A call for the philosopher librarian

This is a reblog of something I originally posted here. Thinking of the philosopher-technologist today recalled it to mind.

Librarian Dave Puplett discusses the role of the librarian.

Academics must be applauded for making a stand by boycotting Elsevier. It’s time for librarians to join the conversation on the future of dissemination, but not join the boycott. | Impact of Social Sciences.

Interesting to view the librarian as midwife — very Socratic. At the Center for the Study of Interdisciplinarity (CSID), we’ve discussed the possibility of the philosopher bureaucrat before, along with what constitutes ‘real’ philosophy. What about the philosopher librarian?

A librarian should be well positioned to affect scholarly communication — for instance, she may well be involved with  Open Access policies, such as the one we recently adopted  at UNT, or be an advocate for them at her institution.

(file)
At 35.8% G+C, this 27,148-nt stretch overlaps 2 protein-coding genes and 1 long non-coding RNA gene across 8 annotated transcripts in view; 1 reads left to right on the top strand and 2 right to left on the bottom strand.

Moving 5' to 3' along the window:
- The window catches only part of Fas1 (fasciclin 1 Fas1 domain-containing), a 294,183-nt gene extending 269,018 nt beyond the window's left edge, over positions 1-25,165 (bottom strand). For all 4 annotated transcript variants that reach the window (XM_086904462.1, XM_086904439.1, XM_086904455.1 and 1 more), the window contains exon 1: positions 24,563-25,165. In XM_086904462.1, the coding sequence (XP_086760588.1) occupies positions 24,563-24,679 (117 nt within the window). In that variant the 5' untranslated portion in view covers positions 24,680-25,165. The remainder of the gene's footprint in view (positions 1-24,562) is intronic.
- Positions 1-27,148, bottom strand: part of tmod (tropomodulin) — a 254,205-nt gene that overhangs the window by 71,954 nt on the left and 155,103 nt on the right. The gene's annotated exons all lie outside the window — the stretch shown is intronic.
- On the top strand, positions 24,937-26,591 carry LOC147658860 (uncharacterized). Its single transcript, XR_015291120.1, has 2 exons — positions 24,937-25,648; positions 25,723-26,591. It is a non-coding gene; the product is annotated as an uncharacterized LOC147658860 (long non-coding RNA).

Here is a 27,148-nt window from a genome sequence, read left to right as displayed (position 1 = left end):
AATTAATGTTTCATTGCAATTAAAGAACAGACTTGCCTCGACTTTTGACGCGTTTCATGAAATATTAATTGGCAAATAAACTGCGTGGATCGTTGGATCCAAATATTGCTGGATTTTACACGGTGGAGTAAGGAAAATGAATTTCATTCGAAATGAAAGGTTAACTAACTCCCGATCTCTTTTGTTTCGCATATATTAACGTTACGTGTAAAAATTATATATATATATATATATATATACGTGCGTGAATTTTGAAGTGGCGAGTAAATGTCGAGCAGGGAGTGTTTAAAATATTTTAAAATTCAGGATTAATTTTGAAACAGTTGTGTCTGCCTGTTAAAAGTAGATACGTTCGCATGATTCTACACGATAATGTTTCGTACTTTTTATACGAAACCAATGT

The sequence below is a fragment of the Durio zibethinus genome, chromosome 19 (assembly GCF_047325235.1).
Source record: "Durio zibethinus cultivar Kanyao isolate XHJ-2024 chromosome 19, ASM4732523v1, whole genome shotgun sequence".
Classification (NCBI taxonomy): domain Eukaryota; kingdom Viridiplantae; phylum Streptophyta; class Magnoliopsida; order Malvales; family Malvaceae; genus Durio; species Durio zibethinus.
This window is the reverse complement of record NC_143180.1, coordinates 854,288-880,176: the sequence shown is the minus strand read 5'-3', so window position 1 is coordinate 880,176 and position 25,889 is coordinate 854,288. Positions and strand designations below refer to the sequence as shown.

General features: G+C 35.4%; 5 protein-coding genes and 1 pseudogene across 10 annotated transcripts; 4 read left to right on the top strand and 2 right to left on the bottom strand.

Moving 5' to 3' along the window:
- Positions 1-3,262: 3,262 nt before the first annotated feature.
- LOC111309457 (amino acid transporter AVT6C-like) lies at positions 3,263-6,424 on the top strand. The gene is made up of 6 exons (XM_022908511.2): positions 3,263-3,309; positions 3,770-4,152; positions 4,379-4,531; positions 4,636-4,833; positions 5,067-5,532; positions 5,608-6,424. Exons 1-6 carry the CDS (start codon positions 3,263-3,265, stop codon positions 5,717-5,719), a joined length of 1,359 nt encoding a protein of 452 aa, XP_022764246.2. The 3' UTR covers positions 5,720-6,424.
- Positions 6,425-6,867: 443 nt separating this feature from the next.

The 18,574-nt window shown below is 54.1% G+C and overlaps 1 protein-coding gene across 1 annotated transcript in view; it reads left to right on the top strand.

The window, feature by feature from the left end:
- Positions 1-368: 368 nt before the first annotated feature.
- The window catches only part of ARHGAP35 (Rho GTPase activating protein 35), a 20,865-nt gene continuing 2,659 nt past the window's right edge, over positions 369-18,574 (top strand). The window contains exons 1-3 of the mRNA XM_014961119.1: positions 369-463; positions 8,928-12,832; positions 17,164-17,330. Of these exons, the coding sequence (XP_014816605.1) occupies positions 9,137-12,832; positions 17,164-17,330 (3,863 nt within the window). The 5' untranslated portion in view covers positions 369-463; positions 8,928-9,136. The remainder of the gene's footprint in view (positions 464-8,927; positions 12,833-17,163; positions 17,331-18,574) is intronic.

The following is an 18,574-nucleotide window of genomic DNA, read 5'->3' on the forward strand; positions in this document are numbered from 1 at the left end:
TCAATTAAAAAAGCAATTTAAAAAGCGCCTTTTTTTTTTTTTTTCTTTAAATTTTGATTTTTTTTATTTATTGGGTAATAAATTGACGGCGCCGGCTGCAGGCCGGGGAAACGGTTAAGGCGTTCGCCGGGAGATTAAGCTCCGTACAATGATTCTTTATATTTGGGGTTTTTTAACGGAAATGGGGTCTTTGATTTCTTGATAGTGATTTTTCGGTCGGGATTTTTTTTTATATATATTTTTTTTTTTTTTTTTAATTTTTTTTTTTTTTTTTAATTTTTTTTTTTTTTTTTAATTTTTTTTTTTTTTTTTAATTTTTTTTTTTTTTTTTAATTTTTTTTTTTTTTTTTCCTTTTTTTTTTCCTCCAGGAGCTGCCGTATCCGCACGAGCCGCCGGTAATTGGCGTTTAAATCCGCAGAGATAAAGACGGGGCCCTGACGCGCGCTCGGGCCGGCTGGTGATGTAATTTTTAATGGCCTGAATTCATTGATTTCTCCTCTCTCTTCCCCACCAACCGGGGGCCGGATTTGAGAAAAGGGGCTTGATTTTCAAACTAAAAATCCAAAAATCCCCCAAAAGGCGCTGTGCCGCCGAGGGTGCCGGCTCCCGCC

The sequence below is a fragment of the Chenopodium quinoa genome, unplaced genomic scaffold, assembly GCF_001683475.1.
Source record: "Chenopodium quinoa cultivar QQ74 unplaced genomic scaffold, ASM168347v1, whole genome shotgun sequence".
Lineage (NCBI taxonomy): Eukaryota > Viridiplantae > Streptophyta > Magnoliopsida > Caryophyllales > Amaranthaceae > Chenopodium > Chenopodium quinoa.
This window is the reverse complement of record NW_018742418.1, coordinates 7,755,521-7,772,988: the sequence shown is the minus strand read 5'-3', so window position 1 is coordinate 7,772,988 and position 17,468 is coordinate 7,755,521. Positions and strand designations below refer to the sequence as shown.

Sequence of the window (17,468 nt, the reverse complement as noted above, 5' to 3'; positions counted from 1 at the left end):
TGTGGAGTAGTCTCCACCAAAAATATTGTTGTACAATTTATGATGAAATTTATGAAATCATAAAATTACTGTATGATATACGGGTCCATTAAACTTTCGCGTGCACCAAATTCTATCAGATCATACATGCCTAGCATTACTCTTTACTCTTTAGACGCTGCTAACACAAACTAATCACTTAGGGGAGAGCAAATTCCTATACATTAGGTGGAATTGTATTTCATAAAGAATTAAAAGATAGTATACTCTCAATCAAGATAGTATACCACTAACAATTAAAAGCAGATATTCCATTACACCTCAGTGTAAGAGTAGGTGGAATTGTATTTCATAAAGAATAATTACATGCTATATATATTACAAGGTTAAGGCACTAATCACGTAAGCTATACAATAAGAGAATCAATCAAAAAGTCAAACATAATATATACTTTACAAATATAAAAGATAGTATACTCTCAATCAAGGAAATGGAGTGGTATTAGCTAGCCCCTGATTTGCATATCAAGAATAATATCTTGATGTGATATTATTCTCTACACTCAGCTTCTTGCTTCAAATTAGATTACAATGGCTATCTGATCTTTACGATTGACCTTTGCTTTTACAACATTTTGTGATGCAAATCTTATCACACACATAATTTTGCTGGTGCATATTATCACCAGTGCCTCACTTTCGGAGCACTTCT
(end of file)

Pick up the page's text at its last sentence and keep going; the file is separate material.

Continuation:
In the latter situation, the librarian will have to convince the university community that an Open Access policy is in the university’s interest. In the former situation, unless the existing policy is mandatory, it will be up to the librarian not only to disseminate information about the policy to the researchers at the institution, but also to make a case that those researchers ought to participate. In other words, the librarian will have to be able to construct an effective argument — the classic skill of the philosopher. Either the librarian will have to become a philosopher, or a philosopher will have to become the librarian.

For our other posts on Open Access, click here.

5 thoughts on “A call for the philosopher librarian

  1. ….Also, Paul Otlet, a Belgian lawyer who developed a universal scheme for classifying documents, and is now seen as a founding father of modern library and information science, was an inspiration for logical positivism’s universalist ambitions.

  2. If you want an example of the philosopher-librarian carried into our own time in the Enlightenment spirit, I recommend the works of Robert Darnton, now head of Harvard’s libraries but a historian who made his reputation by studying how intellectual transmission worked during the 18th century. He’s recently written an interesting book on libraries of the future.

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